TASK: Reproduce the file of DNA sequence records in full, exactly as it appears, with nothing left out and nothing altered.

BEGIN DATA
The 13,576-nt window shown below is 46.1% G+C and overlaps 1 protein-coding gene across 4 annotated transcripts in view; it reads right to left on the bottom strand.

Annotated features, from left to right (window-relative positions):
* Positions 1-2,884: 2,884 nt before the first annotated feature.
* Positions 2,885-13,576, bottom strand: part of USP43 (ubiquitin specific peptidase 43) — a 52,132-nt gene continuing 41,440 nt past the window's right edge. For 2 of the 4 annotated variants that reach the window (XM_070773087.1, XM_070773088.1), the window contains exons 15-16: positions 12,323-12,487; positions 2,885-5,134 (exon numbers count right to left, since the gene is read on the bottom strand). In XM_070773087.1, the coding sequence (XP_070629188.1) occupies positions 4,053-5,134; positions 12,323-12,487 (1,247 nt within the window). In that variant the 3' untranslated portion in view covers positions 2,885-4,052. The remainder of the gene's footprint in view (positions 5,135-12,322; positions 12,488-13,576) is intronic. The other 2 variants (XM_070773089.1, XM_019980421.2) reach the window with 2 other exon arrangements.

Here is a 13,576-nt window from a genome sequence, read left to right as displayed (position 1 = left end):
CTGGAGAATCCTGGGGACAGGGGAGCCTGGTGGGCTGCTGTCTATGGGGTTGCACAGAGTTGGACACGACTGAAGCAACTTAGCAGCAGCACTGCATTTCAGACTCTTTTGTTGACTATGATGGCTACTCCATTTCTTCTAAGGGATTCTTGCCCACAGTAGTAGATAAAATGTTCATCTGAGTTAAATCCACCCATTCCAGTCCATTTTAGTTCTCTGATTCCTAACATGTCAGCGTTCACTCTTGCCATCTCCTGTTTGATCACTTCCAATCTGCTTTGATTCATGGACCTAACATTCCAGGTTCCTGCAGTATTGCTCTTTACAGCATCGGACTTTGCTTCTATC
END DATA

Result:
The 13,576-nt window shown below is 46.1% G+C and overlaps 1 protein-coding gene across 4 annotated transcripts in view; it reads right to left on the bottom strand.

Annotated features, from left to right (window-relative positions):
* Positions 1-2,884: 2,884 nt before the first annotated feature.
* Positions 2,885-13,576, bottom strand: part of USP43 (ubiquitin specific peptidase 43) — a 52,132-nt gene continuing 41,440 nt past the window's right edge. For 2 of the 4 annotated variants that reach the window (XM_070773087.1, XM_070773088.1), the window contains exons 15-16: positions 12,323-12,487; positions 2,885-5,134 (exon numbers count right to left, since the gene is read on the bottom strand). In XM_070773087.1, the coding sequence (XP_070629188.1) occupies positions 4,053-5,134; positions 12,323-12,487 (1,247 nt within the window). In that variant the 3' untranslated portion in view covers positions 2,885-4,052. The remainder of the gene's footprint in view (positions 5,135-12,322; positions 12,488-13,576) is intronic. The other 2 variants (XM_070773089.1, XM_019980421.2) reach the window with 2 other exon arrangements.

Here is a 13,576-nt window from a genome sequence, read left to right as displayed (position 1 = left end):
CTGGAGAATCCTGGGGACAGGGGAGCCTGGTGGGCTGCTGTCTATGGGGTTGCACAGAGTTGGACACGACTGAAGCAACTTAGCAGCAGCACTGCATTTCAGACTCTTTTGTTGACTATGATGGCTACTCCATTTCTTCTAAGGGATTCTTGCCCACAGTAGTAGATAAAATGTTCATCTGAGTTAAATCCACCCATTCCAGTCCATTTTAGTTCTCTGATTCCTAACATGTCAGCGTTCACTCTTGCCATCTCCTGTTTGATCACTTCCAATCTGCTTTGATTCATGGACCTAACATTCCAGGTTCCTGCAGTATTGCTCTTTACAGCATCGGACTTTGCTTCTATC